Don’t forget the niche / variants:
Vietnamese Chao - Trieu Chau Santa Ana I recall made a good one but it was more Vietnamese Chinese Chiu Chow. Places that specialize in Central Vietnamese Cuisine sometimes would have it as well (7 course beef restaurant in San Francisco for example, would have a beef chao course near the end), and I vaguely recall even Brodard’s version of Chao was ok a few years ago. Look for slight variations of Chao between restaurants and why they are different (from the density of some to the watered down nature of some interpretations)
Teochew/Chiu Chow Cantonese juk - Seafood Palace makes an excellent rendition (hopefully still so, been a few years since I last had it, the location at Las Tunas). If I were to compare I’d say the Chao at Trieu Chau is close in flavor, but far more dense. The version at SP tastes exactly like the kind you find at Chiu Chow restaurants in Hong Kong which also was a great pleasure to have again. The rice grains are cooked but not to the point where they pop and turn into puffy creamy clouds like Cantonese juk, although a lot of good flavor. It’s a different beast altogether compared to Taiwanese style which is used to supplement the small plates stir fry/steam table deliciousness.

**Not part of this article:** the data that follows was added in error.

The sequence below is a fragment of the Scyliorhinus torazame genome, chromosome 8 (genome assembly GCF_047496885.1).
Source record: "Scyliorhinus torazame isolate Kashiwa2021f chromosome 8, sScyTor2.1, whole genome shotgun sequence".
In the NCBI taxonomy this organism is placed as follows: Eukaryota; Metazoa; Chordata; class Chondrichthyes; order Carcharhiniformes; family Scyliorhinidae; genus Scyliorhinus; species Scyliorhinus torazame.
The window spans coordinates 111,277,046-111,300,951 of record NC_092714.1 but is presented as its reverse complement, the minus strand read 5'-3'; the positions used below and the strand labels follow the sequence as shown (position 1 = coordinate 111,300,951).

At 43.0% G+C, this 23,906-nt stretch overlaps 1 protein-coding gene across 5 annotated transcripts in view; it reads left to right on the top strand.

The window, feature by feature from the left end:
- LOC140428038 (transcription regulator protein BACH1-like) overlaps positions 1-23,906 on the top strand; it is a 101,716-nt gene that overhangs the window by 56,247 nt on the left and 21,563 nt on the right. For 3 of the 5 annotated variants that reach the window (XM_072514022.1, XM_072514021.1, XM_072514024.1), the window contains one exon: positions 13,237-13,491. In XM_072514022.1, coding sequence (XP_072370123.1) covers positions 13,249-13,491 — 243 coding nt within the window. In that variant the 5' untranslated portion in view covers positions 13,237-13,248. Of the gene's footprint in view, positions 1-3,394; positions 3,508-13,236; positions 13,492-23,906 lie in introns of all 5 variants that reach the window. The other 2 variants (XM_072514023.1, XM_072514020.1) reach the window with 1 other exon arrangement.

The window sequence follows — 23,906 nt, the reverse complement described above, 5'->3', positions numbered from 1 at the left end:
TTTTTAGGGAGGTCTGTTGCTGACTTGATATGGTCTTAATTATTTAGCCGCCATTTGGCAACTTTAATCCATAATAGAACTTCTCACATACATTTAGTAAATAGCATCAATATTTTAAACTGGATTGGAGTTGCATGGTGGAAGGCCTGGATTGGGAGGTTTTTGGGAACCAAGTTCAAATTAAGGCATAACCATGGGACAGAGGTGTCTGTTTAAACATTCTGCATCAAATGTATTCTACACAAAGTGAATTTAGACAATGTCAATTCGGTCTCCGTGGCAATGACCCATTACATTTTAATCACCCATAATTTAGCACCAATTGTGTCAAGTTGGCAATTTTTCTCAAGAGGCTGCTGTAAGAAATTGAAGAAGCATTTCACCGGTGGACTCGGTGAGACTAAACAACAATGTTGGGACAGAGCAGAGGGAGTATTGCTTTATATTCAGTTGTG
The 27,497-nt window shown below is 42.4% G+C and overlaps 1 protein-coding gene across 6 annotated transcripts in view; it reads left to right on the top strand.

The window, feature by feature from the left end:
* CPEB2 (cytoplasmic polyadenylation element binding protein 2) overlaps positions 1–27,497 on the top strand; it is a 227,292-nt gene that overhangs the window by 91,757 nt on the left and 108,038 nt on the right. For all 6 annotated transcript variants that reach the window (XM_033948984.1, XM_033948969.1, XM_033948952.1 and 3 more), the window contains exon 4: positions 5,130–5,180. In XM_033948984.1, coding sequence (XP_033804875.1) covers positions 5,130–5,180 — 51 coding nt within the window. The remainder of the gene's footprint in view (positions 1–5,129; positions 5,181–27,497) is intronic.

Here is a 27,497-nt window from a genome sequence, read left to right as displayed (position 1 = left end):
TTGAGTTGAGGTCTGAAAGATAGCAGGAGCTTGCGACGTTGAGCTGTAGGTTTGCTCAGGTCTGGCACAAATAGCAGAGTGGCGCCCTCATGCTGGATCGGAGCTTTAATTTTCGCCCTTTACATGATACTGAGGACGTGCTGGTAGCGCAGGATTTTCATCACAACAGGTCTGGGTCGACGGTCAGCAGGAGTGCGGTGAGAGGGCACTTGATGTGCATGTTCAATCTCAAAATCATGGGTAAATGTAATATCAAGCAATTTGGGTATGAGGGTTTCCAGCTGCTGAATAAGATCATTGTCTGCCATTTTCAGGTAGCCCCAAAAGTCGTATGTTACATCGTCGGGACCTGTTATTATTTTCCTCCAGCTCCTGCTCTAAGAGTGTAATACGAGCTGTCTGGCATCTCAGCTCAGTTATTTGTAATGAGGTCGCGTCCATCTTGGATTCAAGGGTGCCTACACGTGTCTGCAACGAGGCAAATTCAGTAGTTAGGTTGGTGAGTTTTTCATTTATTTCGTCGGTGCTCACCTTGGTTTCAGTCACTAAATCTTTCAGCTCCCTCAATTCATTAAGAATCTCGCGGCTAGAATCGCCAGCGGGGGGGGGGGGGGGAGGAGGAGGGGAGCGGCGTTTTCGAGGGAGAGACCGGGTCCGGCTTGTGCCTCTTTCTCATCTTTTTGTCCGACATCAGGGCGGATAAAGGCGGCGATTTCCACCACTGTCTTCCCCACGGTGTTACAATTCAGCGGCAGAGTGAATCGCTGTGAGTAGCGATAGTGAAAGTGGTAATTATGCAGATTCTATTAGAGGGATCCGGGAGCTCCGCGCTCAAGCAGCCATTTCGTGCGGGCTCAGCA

Suggestion for the article: might also be informative if describing the texture of all the variations, history/culture as appropriate, and the (general) process of cooking (even better if the chefs are willing to share in general how they cook it…avoid the places that just do shortcuts), in addition to what other foods are paired with it normally.
The congee/jook snobs in Hong Kong judge a bowl just plain (as is). The bowls that contain meat/innards or seafood tend to have other distractions in it (in addition to MSG). The plain one (if HK Cantonese), should be at a minimum a blend of old crop/new crop rice, maybe some dried scallops/conpoy, and the creaminess can be achieved by adding some yuba/tofu skin on top during cooking (at least if doing it at home). Some add gingko nut and of course there’s always some ginger around…and whatever base stock/seasoning is required. But this is HK…a lot of that labor intensive work and nuance gets lost across the Pacific…
Oh I’m sure Porridge + Puffs needs to be mentioned in the article for something that’s unique / out of box!